Justine Olsen, curator of decorative art at Te Papa presents the fascinating history of jewellery making in New Zealand.
Justine Olsen’s expertise lies in decorative arts and design, with particular reference to New Zealand, both historical and contemporary. Her current research includes New Zealand’s contribution to modernism and to the arts and crafts movement.
Lisa Walker: 0 + 0 = 0
It might be tempting to say that Lisa Walker makes jewellery out of any old thing – but it isn’t true. The eclectic objects that form her distinctive necklaces, brooches and other body-adornments are meticulously selected and shrewdly modified before they see the light of day. She salvages her materials from an unlikely cornucopia of sources – re-presenting objects such as car parts, animal skins and even kitchen utensils through the frame of body adornment’s long history. Tiny Lego hats, helmets and hairpieces – of the kind that clog vacuum cleaner nozzles in children’s bedrooms around the world – are strung on finely plaited cords like exotic beads or shells; trashy gossip magazines are lashed together to yield a breastplate befitting our celebrity-obsessed culture; dozens of oboe reeds donated by a musician friend bristle round the wearer’s neck like the teeth of some unimaginable deep sea leviathan.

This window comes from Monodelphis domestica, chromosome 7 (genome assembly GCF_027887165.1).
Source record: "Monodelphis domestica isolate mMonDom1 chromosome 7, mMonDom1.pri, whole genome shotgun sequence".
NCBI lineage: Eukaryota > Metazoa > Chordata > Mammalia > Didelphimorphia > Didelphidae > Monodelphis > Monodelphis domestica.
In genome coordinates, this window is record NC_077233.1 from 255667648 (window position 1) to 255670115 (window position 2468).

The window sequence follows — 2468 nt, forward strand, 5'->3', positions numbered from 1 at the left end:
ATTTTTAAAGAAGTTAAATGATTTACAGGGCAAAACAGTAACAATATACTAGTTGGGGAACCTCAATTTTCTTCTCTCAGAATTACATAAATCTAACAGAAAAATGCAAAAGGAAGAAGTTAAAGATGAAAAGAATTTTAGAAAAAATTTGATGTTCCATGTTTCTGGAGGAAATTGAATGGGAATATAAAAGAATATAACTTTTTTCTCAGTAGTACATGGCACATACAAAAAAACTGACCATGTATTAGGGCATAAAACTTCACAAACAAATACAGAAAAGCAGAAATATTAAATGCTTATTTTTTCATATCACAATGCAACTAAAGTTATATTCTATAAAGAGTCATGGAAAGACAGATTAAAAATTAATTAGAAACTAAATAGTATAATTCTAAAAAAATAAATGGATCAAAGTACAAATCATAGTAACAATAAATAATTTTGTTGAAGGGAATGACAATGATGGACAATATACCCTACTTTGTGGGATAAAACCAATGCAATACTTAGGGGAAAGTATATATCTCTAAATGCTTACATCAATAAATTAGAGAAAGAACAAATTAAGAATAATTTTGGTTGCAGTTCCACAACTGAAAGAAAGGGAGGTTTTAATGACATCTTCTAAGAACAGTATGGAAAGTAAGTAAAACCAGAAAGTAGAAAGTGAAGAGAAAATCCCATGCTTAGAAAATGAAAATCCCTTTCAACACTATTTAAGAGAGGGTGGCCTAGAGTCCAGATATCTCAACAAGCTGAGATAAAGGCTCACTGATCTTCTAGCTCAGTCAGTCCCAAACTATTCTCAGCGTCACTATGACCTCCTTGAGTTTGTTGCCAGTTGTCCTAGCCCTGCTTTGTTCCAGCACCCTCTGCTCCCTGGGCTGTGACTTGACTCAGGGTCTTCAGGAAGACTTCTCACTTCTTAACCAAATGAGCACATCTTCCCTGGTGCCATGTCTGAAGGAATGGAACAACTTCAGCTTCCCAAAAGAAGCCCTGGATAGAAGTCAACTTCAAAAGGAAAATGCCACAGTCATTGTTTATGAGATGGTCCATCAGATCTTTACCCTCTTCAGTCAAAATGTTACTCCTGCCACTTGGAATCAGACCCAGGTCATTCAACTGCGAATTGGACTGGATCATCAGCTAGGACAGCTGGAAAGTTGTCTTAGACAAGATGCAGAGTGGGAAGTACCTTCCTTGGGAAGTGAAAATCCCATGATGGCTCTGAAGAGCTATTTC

The pleasure of making: objects taking centre stage in the space of the art gallery
Was it serendipity that the opening of Christchurch Art Gallery's Burster Flipper Wobbler Dripper Spinner Stacker Shaker Maker coincided with that of Slip Cast, a group exhibition at the Dowse Art Museum that also focused on the pleasure that artists take in manipulating materials in the process of making art?
A texture-rich new exhibition at Oxford showcases the considerable talents of six Canterbury artists.
A number of Gallery staff are planning to take part in the final Host a Brooch event this weekend.
Twelve New Zealand jewellery artists have made new work responding to the theme of talismans in culture. A selection of rare Oceanic talismans from Canterbury Museum are also included.
Simplicity and Splendour
An overview of the much-loved Arts and Crafts movement in Canterbury from 1882.